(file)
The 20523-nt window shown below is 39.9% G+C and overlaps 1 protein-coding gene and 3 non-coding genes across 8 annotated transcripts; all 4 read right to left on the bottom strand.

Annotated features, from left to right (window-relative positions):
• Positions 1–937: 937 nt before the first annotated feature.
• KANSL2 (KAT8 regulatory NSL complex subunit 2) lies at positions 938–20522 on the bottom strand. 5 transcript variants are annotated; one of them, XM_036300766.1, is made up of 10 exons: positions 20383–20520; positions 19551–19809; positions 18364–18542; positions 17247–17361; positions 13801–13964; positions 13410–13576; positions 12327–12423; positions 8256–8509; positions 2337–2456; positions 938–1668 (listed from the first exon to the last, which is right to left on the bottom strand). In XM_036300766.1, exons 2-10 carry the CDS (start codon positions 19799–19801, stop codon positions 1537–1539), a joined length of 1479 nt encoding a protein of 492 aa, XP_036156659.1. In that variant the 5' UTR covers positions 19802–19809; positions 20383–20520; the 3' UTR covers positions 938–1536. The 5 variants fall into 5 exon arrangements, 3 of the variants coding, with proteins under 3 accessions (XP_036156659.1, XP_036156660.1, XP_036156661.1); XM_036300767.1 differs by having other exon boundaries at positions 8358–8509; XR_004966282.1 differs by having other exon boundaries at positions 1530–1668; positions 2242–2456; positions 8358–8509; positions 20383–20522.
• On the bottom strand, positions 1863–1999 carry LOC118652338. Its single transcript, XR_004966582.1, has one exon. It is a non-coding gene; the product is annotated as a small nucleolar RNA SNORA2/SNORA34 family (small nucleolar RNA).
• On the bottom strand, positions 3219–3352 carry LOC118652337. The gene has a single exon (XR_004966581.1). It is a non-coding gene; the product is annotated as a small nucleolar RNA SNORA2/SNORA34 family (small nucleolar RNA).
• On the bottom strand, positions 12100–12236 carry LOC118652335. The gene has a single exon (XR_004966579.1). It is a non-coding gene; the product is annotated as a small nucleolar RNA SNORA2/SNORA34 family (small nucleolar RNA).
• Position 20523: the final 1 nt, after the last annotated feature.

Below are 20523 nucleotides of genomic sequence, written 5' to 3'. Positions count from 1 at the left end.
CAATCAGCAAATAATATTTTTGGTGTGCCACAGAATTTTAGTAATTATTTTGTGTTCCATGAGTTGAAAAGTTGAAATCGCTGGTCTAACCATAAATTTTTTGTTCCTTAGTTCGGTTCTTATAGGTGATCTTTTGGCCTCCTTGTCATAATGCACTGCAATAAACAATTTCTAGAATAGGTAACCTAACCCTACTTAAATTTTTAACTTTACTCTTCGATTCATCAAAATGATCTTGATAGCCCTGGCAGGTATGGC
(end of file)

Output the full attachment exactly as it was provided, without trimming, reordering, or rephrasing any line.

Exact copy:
The 20523-nt window shown below is 39.9% G+C and overlaps 1 protein-coding gene and 3 non-coding genes across 8 annotated transcripts; all 4 read right to left on the bottom strand.

Annotated features, from left to right (window-relative positions):
• Positions 1–937: 937 nt before the first annotated feature.
• KANSL2 (KAT8 regulatory NSL complex subunit 2) lies at positions 938–20522 on the bottom strand. 5 transcript variants are annotated; one of them, XM_036300766.1, is made up of 10 exons: positions 20383–20520; positions 19551–19809; positions 18364–18542; positions 17247–17361; positions 13801–13964; positions 13410–13576; positions 12327–12423; positions 8256–8509; positions 2337–2456; positions 938–1668 (listed from the first exon to the last, which is right to left on the bottom strand). In XM_036300766.1, exons 2-10 carry the CDS (start codon positions 19799–19801, stop codon positions 1537–1539), a joined length of 1479 nt encoding a protein of 492 aa, XP_036156659.1. In that variant the 5' UTR covers positions 19802–19809; positions 20383–20520; the 3' UTR covers positions 938–1536. The 5 variants fall into 5 exon arrangements, 3 of the variants coding, with proteins under 3 accessions (XP_036156659.1, XP_036156660.1, XP_036156661.1); XM_036300767.1 differs by having other exon boundaries at positions 8358–8509; XR_004966282.1 differs by having other exon boundaries at positions 1530–1668; positions 2242–2456; positions 8358–8509; positions 20383–20522.
• On the bottom strand, positions 1863–1999 carry LOC118652338. Its single transcript, XR_004966582.1, has one exon. It is a non-coding gene; the product is annotated as a small nucleolar RNA SNORA2/SNORA34 family (small nucleolar RNA).
• On the bottom strand, positions 3219–3352 carry LOC118652337. The gene has a single exon (XR_004966581.1). It is a non-coding gene; the product is annotated as a small nucleolar RNA SNORA2/SNORA34 family (small nucleolar RNA).
• On the bottom strand, positions 12100–12236 carry LOC118652335. The gene has a single exon (XR_004966579.1). It is a non-coding gene; the product is annotated as a small nucleolar RNA SNORA2/SNORA34 family (small nucleolar RNA).
• Position 20523: the final 1 nt, after the last annotated feature.

Below are 20523 nucleotides of genomic sequence, written 5' to 3'. Positions count from 1 at the left end.
CAATCAGCAAATAATATTTTTGGTGTGCCACAGAATTTTAGTAATTATTTTGTGTTCCATGAGTTGAAAAGTTGAAATCGCTGGTCTAACCATAAATTTTTTGTTCCTTAGTTCGGTTCTTATAGGTGATCTTTTGGCCTCCTTGTCATAATGCACTGCAATAAACAATTTCTAGAATAGGTAACCTAACCCTACTTAAATTTTTAACTTTACTCTTCGATTCATCAAAATGATCTTGATAGCCCTGGCAGGTATGGC